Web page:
for the next two days until the catheter is removed. This
helps to get what has become a lazy bladder used to working again.
By now it's Sunday evening and I've been up thirty-eight hours.
I could not sleep. My body was doing another one of its numbers
on me again. I am covered with blankets upon blankets to keep
warm. Again, water suddenly flowed from my pores and drenched
the bed. The air had an air conditioning effect. I was getting
very cold. I called for help. I needed a dry bed. I
reached for a drink of water. My hand missed it's target and
upset a full glass of cranberry juice over my entire upper body.
The hot flashes from the lack of hormones caused a mood swing.
I started to cry. Cold, soaking wet, things didn't matter
any more. I held the little bear Gail had given me and crawled
to the edge of the bed. I slowly got up. I just stood
there and cried. I hated the way I felt. When the nurse
came in she was shocked that I was standing up. I wasn't supposed
to be out of bed for another two days yet.
"What are you doing up? You have to get back into bed right
I managed to get the words out above the sniffles.
"I can't. My bed is soaked and so am I. I hate that bed."
"Honey, do you want to destroy all that Dr. Biber has done?"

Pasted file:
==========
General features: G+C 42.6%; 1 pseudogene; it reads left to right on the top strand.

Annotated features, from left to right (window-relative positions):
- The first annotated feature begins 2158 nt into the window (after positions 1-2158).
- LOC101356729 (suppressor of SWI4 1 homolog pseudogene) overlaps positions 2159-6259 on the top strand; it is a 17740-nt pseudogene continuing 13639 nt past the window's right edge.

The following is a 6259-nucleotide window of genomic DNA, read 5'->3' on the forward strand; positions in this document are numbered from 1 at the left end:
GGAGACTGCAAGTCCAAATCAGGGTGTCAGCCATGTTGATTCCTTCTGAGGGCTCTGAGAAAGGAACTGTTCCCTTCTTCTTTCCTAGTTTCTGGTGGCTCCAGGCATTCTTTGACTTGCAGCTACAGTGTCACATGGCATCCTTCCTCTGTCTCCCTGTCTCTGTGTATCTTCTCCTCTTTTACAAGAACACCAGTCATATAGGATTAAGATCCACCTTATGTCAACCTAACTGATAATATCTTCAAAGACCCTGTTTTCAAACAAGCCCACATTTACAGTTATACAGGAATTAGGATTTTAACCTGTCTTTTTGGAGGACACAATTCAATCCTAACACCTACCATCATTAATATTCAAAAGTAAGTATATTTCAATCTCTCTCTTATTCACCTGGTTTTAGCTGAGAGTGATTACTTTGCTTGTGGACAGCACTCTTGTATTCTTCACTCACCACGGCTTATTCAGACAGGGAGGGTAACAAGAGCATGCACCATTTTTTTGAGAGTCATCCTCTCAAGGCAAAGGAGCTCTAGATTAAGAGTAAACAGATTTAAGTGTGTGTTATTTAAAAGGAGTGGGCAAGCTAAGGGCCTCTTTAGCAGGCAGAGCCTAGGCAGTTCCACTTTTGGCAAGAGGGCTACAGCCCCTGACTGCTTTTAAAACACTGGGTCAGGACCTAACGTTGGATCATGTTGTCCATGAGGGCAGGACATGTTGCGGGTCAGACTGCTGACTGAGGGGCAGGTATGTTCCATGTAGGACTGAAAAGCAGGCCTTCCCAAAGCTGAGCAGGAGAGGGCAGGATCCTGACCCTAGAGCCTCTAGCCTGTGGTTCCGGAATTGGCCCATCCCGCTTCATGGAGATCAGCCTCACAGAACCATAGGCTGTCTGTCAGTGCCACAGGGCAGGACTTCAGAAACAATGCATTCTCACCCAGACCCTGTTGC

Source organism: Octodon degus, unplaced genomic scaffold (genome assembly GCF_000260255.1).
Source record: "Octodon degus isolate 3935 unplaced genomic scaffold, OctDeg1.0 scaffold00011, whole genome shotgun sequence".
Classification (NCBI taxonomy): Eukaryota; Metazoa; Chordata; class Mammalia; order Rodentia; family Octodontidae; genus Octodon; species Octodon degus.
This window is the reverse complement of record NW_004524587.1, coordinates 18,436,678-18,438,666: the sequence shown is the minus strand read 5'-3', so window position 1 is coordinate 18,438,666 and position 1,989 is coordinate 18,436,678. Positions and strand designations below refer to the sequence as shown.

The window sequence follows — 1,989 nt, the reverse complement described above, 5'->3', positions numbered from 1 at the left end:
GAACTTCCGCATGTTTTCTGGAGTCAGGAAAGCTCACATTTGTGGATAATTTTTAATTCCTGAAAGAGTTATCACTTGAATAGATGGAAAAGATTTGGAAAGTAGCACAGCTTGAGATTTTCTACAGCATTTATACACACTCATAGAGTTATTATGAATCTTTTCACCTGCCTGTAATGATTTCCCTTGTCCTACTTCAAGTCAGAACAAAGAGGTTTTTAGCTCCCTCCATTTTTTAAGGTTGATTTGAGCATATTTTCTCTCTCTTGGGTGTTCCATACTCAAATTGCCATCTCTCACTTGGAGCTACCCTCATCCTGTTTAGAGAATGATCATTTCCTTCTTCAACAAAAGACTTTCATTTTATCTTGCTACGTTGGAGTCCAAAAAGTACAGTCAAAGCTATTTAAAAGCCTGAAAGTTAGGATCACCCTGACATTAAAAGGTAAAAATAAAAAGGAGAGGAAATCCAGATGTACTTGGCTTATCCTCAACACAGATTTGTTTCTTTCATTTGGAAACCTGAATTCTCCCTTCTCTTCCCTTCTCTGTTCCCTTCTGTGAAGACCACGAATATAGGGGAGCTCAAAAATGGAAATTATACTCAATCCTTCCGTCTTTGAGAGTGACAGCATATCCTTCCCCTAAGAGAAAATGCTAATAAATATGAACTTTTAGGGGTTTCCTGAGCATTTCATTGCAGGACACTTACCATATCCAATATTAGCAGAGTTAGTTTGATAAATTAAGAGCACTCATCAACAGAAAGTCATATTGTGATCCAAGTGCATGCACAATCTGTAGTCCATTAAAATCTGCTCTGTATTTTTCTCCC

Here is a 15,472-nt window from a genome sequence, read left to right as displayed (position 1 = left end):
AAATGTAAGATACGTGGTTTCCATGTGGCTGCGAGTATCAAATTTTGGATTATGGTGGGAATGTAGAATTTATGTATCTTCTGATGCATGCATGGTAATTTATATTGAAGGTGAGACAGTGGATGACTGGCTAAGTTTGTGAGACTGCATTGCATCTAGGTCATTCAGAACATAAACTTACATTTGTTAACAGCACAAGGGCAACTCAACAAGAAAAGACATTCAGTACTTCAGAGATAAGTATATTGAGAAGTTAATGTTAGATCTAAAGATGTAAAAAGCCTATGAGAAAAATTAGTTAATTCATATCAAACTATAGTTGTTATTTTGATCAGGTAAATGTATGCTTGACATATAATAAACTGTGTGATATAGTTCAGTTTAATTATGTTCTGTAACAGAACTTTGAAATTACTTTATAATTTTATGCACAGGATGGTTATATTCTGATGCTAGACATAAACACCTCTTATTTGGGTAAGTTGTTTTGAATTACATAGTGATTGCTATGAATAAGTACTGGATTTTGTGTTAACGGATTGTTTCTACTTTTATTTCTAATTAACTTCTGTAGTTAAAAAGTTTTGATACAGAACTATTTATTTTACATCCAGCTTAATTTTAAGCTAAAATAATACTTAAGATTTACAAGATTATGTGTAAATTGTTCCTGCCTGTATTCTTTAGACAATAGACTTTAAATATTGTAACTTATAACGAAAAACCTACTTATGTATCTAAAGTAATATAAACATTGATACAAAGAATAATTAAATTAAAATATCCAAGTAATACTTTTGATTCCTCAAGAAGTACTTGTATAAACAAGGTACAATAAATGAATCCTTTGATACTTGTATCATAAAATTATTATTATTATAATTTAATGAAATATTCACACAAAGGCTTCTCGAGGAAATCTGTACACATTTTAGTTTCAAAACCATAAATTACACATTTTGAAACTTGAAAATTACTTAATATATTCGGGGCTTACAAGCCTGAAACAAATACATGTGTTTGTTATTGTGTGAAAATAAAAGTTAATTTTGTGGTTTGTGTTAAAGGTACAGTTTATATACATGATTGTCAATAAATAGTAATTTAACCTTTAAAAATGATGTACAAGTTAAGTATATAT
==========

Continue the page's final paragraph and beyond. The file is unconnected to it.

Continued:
She quickly changed the bed while I stood there.
"Are you all right?"
"Yes. My fever broke just now."
"Let me help you lay down."
She pulled the dry blanket up around me and lifted the side rails
back up. She seemed to understand what I was going through. Mt.
San Rafael is truly a special hospital. The employees make it that
I was awake all Sunday night because of the hot flashes.
John said I was going through menopause. Monday was another slow
day. I could not read. I tried to watch television now
and then. Sleep did not come. That evening a really
neat thing happened. I had a visitor. Her name was Marsha.
I knew her from television appearances. Her interview is what
helped my father gain insight about what I am doing. We talked
for a long time. I can't tell you how much I enjoyed her company.
We had so many things to share. I made a new friend.
Monday night was a long one. I told John about my lack of sleep.
He gave me their strongest sleeping pill. The time was after midnight.
I mentioned that the catheter would come out tomorrow. that meant
I would be up walking. I could hardly wait. He gave me advice about
urinating after the catheter is removed.
"Sometimes patients get tense worrying if they will ever be
able to pee. Because they're so tense worrying about it they can't
go and we have to re-insert the catheter. That's no fun. The best
thing you can do is to relax and don't worry about it. Let nature
take over. Remember, don't even think about it."
"Thank you John."
The drug he gave me was supposed to knock me out for eight to nine
I started to sleep. Circles, tumbling and slow motion. I
felt very hot. My skull felt like an oven cooking my brain.
I started to fight the drug. I needed to wake up. It seemed
to be the only way to be in control of the hot flashes. I
awoke one and a half hours later. Frustrated, I looked at